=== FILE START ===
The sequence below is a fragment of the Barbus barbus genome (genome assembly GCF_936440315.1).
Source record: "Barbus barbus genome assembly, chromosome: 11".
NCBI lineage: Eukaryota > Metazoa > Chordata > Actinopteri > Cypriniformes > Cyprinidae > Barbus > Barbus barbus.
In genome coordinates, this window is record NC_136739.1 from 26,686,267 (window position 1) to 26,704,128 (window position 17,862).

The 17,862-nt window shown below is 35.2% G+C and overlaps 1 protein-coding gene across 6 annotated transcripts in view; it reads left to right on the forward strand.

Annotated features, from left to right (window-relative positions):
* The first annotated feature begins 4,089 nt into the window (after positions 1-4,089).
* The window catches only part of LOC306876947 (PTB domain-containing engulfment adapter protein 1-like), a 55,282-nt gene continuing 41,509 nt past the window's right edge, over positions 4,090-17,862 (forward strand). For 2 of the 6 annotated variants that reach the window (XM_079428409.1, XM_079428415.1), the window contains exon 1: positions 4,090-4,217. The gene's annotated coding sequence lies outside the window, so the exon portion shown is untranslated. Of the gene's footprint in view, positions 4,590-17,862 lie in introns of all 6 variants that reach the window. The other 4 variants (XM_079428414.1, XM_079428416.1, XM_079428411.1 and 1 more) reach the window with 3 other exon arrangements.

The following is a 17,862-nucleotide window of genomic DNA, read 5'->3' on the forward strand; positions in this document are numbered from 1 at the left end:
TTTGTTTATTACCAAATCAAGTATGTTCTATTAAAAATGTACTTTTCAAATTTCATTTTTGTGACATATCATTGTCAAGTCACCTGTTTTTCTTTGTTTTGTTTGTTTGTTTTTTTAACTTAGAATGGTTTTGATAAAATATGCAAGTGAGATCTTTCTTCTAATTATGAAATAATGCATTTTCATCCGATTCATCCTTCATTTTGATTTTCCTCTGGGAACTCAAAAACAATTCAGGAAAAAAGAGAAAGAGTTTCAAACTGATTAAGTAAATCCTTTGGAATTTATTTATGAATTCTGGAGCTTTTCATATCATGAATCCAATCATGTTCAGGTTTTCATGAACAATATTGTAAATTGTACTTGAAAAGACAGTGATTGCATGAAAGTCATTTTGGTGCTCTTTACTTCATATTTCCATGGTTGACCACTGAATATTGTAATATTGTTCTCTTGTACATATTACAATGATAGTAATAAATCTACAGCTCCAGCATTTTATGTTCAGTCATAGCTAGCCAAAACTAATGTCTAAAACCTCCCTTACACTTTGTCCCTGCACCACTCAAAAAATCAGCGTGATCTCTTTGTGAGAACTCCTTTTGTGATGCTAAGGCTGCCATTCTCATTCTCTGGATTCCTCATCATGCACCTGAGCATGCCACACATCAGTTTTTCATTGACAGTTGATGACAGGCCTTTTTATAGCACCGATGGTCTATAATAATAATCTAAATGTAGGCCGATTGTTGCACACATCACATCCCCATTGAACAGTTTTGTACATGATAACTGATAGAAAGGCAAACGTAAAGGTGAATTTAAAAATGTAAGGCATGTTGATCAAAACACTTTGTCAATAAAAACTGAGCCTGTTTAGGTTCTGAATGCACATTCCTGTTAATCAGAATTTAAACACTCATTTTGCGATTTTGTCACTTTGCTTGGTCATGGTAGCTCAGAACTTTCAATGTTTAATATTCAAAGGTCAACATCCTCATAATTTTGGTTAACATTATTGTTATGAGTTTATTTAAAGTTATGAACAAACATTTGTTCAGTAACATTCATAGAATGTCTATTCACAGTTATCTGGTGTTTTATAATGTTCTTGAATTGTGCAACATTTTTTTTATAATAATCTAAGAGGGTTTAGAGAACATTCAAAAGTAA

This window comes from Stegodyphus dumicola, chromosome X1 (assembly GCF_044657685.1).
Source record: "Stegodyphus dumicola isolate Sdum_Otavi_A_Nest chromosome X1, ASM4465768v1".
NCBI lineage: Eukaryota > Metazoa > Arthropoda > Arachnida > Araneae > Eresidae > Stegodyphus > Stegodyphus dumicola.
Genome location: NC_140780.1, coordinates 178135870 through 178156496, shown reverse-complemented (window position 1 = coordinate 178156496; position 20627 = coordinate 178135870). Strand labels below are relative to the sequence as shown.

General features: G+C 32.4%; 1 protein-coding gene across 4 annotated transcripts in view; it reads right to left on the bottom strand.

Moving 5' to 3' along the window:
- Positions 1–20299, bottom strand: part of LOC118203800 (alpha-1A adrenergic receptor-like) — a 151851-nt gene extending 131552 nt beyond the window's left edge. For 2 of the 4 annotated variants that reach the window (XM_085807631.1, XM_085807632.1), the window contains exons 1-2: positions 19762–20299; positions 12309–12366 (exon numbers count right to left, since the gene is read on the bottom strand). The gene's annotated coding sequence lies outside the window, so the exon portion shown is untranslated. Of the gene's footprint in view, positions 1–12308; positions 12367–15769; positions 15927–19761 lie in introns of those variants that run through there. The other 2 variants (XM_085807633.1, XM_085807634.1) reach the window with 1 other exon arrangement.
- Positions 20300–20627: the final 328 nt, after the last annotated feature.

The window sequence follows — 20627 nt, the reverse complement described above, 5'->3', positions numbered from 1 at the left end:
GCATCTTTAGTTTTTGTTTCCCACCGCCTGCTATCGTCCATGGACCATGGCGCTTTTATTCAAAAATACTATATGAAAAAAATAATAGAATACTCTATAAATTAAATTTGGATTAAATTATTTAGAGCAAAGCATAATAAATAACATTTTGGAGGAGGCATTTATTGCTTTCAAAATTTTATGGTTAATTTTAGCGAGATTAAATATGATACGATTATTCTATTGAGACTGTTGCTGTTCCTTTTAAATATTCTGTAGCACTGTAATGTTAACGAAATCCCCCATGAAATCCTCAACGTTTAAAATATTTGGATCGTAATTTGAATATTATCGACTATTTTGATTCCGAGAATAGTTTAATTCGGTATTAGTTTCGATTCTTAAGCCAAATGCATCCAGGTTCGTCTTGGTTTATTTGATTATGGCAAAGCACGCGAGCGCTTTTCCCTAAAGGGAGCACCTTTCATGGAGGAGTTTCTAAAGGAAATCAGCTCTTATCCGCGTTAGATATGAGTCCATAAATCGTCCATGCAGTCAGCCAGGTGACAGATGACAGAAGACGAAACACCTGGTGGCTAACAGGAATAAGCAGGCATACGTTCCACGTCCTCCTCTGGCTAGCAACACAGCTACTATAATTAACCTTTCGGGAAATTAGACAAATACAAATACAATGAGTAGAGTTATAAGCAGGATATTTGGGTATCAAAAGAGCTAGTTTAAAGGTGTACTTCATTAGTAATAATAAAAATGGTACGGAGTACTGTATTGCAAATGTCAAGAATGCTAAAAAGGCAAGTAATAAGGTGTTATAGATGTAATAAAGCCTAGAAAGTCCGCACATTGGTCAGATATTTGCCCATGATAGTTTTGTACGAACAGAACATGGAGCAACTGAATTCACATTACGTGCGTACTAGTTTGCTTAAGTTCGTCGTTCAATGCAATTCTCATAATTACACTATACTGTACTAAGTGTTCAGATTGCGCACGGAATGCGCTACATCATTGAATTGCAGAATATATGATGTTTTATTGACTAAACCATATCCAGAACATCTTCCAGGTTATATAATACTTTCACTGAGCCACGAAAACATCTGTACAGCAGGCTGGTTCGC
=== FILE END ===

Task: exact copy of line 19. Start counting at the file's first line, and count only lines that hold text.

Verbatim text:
The window sequence follows — 20627 nt, the reverse complement described above, 5'->3', positions numbered from 1 at the left end: